Mr. Cuomo has vowed to balance the budget without borrowing or using any of the accounting gimmicks that helped dig New York into this hole. That’s good news.
But we are skeptical of his no-new-taxes pledge and his promise to let a surcharge on high earners expire. Extending that one tax until the end of 2012 would add an estimated $2 billion to the budget in the coming fiscal year and $4 billion the following year.
Without additional revenue, all of the $10 billion will have to come from spending cuts — a reduction of more than 10 percent for the state’s projected $92.3 billion operating budget. Half of that goes to schools and Medicaid and other health care. So the state’s most vulnerable citizens — the poor, the sick, the elderly and schoolchildren — will inevitably bear the largest burden.
Is there room to cut? Yes. New York spends more per pupil on education and more per enrollee on Medicaid than nearly any other state. Salaries and benefits for state employees outstrip the private sector.
In some cases, such as parts of the Medicaid program, the services are better and would be worth the investment in easier times. In too many cases, those higher costs are the result of Albany’s profligacy and its eagerness to reward unions and other special interests.
New York also ranks at or near the top of various surveys of tax burdens. The tax system needs to be reviewed, but there is no way to deal with the budget crises — near-term and long-term — without higher taxes.
We need to live within our means. The challenge is to find ways to cut spending equitably and limit the disruption to essential services and the damage to the state’s future. Living within our means also requires finding equitable sources of additional revenue.
Mr. Cuomo’s budget for fiscal year 2011-12 is due Tuesday. The Legislature must approve a final budget by April 1. That is not a lot of time. Politicians and voters need to use it well, carefully reviewing and debating policy decisions. Here are some of the issues to consider:
THE NUMBERS New York State has a frustratingly opaque budgeting process, but as of November, the state budget office was predicting a breakdown that includes: $24 billion for health care, mainly Medicaid; $23 billion for K-12 education; $17 billion for state employee salaries and benefits; $6.5 billion for local government grants; and $3.4 billion for welfare and other social services.
Mr. Cuomo wants to streamline government and we will certainly hear a lot more about reducing waste, fraud and abuse. These are admirable goals, but there is no way to find $10 billion in savings without making significant cuts from the biggest-ticket items.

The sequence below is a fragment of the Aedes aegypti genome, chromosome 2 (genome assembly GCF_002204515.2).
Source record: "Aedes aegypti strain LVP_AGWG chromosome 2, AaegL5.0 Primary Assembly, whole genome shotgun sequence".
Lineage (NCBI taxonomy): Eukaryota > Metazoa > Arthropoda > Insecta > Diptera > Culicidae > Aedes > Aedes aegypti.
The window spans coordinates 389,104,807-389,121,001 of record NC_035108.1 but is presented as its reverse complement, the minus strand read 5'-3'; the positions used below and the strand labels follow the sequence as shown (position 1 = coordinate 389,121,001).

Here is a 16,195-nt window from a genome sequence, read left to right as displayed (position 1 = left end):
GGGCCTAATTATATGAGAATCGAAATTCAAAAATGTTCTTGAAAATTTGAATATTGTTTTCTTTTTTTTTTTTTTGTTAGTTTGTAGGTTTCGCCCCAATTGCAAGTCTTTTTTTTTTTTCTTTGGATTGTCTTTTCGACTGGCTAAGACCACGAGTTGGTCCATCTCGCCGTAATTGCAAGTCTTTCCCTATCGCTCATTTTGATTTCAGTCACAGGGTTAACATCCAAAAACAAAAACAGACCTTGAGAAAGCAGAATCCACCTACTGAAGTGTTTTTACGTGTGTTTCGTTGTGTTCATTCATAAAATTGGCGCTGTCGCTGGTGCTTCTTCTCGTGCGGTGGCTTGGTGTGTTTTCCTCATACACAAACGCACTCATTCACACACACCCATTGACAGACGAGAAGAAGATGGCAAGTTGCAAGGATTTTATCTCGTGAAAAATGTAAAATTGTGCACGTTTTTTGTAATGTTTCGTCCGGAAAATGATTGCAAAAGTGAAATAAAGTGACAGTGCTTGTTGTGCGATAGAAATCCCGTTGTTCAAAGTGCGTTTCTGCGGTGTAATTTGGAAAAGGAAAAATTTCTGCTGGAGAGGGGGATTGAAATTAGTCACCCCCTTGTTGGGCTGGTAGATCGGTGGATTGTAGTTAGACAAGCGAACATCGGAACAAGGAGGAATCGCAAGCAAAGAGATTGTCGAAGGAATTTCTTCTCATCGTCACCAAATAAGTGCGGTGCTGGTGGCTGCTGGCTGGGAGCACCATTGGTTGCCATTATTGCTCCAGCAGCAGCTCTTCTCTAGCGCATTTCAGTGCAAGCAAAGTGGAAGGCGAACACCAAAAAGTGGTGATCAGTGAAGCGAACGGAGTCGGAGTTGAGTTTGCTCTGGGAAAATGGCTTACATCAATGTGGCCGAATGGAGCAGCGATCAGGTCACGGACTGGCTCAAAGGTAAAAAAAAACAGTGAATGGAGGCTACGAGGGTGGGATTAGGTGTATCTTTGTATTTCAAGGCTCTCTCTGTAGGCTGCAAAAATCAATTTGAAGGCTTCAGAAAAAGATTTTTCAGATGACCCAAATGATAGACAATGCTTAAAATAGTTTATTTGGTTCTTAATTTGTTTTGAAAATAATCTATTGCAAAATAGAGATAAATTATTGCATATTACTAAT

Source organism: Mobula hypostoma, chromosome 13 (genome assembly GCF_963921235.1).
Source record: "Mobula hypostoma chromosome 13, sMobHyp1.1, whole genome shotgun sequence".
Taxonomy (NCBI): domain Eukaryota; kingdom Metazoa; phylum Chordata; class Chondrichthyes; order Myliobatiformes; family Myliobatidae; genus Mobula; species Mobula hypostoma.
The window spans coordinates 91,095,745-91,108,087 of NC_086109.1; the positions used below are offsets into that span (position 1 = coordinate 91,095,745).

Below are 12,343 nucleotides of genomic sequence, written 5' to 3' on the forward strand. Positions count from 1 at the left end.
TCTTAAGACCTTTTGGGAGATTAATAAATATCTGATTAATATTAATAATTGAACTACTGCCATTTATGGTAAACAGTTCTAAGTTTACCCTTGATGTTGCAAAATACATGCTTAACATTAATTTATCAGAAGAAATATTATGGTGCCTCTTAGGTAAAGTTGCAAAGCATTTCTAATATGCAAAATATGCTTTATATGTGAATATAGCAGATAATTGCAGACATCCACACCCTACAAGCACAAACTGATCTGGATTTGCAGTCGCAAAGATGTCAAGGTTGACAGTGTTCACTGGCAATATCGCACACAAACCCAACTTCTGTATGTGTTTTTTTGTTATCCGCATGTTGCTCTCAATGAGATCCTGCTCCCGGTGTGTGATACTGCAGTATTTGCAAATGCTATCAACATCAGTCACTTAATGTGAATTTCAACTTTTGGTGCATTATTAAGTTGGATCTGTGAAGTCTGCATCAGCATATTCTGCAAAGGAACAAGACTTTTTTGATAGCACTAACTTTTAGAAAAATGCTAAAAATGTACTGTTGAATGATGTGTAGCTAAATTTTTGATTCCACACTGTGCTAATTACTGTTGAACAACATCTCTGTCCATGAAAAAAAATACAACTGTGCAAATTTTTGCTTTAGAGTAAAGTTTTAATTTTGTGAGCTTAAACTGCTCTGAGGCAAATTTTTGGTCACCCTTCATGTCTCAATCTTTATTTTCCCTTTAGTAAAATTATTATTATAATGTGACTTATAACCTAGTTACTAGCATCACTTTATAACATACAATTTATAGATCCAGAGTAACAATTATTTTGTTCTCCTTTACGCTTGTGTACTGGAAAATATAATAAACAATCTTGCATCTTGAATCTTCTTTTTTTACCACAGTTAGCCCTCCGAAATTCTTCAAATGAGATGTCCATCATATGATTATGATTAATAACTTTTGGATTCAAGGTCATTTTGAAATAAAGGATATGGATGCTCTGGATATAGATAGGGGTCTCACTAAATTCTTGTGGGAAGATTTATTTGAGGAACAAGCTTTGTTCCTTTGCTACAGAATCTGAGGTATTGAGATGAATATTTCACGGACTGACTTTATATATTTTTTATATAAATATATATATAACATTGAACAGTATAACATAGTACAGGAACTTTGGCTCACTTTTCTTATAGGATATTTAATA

MEDICAID New York’s Medicaid program— the joint state-federal health insurance for the poor — is expected to spend far more than any other state’s, including the programs in California and Texas, which have much larger populations.
In part that is due to the high cost of medical care around New York City. But New York’s eligibility terms and benefits are some of the most generous in the nation. It ranks near the top in providing “optional benefits,” such as dental coverage and long-term care. And it spends more than any other state per enrollee on care for the elderly and disabled.
Any cuts must try to minimize harm to patients and communities. Unfortunately, cuts in Medicaid could be almost three times as painful as other cuts: if Albany cuts $2 billion, local governments automatically cut at least $750 million and New York will lose $2.75 billion in federal funds, for a total reduction of $5.5 billion.
The best place to look for savings is in programs for the elderly and the disabled; as a quarter of the enrollees, they receive almost three-quarters of total Medicaid spending. Some is acute care in hospitals, but a lot is long-term care in nursing homes, clinics and at home, where spending is rising rapidly.
The state may need to restrict allowed home visits, placing an even greater burden on families. More long-term care patients must be moved into managed care plans. To save money right now, Albany will likely have to cut the reimbursement rates to hospitals and other institutions. It will need to focus on well-paid providers, without endangering safety-net hospitals.
New York could get some additional help next year from Washington if it is aggressive about applying for demonstration grants to test cost-saving approaches under the health care reform law. If they work, they could also bring lasting improvements to the program.
EDUCATION New York’s average per pupil cost of more than $15,000 is well above the national average of about $11,000. In student achievement, the state trails Massachusetts and Maryland, which spend significantly less. That means New York has two challenges: it must address the quality of instruction and the high costs.
Mr. Cuomo and the Legislature must first acknowledge the historical inequity of education financing — and guarantee that the poorest districts will feel the least pain. For decades, Albany has starved poor school districts while lavishing money on wealthy districts.
Under a court ruling, Albany in 2007 adopted a new, needs-based funding formula intended to distribute an additional $7 billion over several years to poor and chronically underfinanced districts. The money was distributed for two years, frozen in the third year and cut significantly last year.
This year, the wealthiest school districts should bear much of the burden, and poor districts should be protected as much as possible.